Solar eclipse poses energy challenge
Friday's solar eclipse will present a significant challenge for the UK's electricity network and be an unprecedented test for operators of power networks.
Power demand is expected to fall and then surge.
As the moon obscures much of the sun, the electricity generated by solar panels is expected to drop by up to 75%.
But National Grid believes the overall impact will be "manageable".
Much more electricity is generated from solar panels now than than during the last eclipse in 1999.
It is the first time that an eclipse in Europe is expected to have an impact on the operation of electricity grids.
Germany faces the biggest test, with about 39GW (gigawatts) of installed solar capacity.
The UK has 5GW of solar, the equivalent to the power output from about eight to 10 gas fired power stations.
But while the amount of electricity generated from solar will fall during eclipse, National Grid is not expecting any major impact.
"This loss of solar is entirely manageable," said a National Grid spokesperson. "We have a range of tools in place to manage any effects of the eclipse and balance the network."
The eclipse will start at around 08:45 on Friday and is due to last for a couple of hours.
It should be visible in much of the UK.
But with cloudy weather now expected, National Grid has revised down its forecast for the likely impact to energy supplies.
At that time of day, about 1,000MW (megawatts) of power would be generated from solar (1,000MW is equal to 1GW).
That is expected to fall by around 850MW.
Normally, that shortfall would need to be made up by bringing other power plants on to the system.
But based on an analysis of what happened during the previous eclipse in 1999, National Grid expects many people across Britain to stop their normal activities to observe the phenomenon.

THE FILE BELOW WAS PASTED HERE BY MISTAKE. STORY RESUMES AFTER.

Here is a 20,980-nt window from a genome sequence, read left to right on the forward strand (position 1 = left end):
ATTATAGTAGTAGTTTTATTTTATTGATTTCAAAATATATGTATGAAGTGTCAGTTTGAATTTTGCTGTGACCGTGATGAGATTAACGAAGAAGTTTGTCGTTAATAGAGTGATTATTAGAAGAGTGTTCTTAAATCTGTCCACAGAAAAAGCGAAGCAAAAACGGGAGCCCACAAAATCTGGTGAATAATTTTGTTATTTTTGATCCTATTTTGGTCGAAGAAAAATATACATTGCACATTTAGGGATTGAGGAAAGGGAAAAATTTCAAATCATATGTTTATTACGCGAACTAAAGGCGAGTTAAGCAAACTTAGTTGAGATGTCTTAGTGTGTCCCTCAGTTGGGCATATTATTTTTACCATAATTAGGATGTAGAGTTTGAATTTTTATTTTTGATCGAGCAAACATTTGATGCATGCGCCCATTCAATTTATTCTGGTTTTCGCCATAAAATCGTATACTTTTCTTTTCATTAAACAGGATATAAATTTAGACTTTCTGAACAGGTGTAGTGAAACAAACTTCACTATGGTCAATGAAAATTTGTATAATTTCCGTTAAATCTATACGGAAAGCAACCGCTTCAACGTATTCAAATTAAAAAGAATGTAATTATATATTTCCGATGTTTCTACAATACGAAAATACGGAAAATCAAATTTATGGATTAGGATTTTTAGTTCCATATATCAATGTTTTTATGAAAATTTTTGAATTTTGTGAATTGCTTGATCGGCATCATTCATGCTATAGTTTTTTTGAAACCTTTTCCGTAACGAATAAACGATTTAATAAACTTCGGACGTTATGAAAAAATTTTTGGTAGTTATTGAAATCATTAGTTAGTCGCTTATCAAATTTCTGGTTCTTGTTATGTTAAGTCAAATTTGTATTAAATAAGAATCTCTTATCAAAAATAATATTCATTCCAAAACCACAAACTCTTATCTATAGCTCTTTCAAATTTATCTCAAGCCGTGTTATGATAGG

That is expected to cause a fall in power demand on the network of about 1,100MW.
After the peak of the eclipse at 09:30, power demand is then expected to surge by 950MW as people resume normal activities.
The impact elsewhere in Europe could be more profound.
Europe's total solar power output could drop by as much as 34GW if it's a clear day, according to the organisation that represents network operators.
That's the equivalent of the output of around 80 gas-fired power stations gradually fading out of the European system as the eclipse happens, then fading back in again.
The European Network Transmission System Operators for Electricity has warned that the risk of an incident such as a power cut can't be completely ruled out.
Half of the total impact is expected in Germany. Other major users of solar power including Italy (19.7GW) and Spain (6.7GW) are expected to face challenges too.
It says the main challenge will be balancing the network in real time without causing blackouts or overloads.
An extraordinary sight
The UK won't see a solar eclipse on this scale until 2026.
UK solar power
Solar power overall provides some 1.5% of the UK's total annual power output.
But Leonie Greene of the Solar Trade Association believes the eclipse should not be a cause for concern.
"At this time of year, in the morning, the impact of the eclipse on solar output will be particularly small," she says.
"The impact of the eclipse on solar will be known by grid managers and it will pose no problem to the power supply.
"Far more challenging is the surge in power demand after the eclipse as everyone goes indoors for a cup of tea."
- 1999 Solar eclipse: 3,000 MW
- 1990 West Germany v England World Cup Semi-final: 2,800 MW
- 2002 England v Brazil match: 2,340 MW
- 2013 Andy Murray wins Wimbledon final: 1,610 MW
- 2014 Great British Bake Off Opening Episode: 650 MW
- 2015 EastEnders murder revelation first episode: 500 MW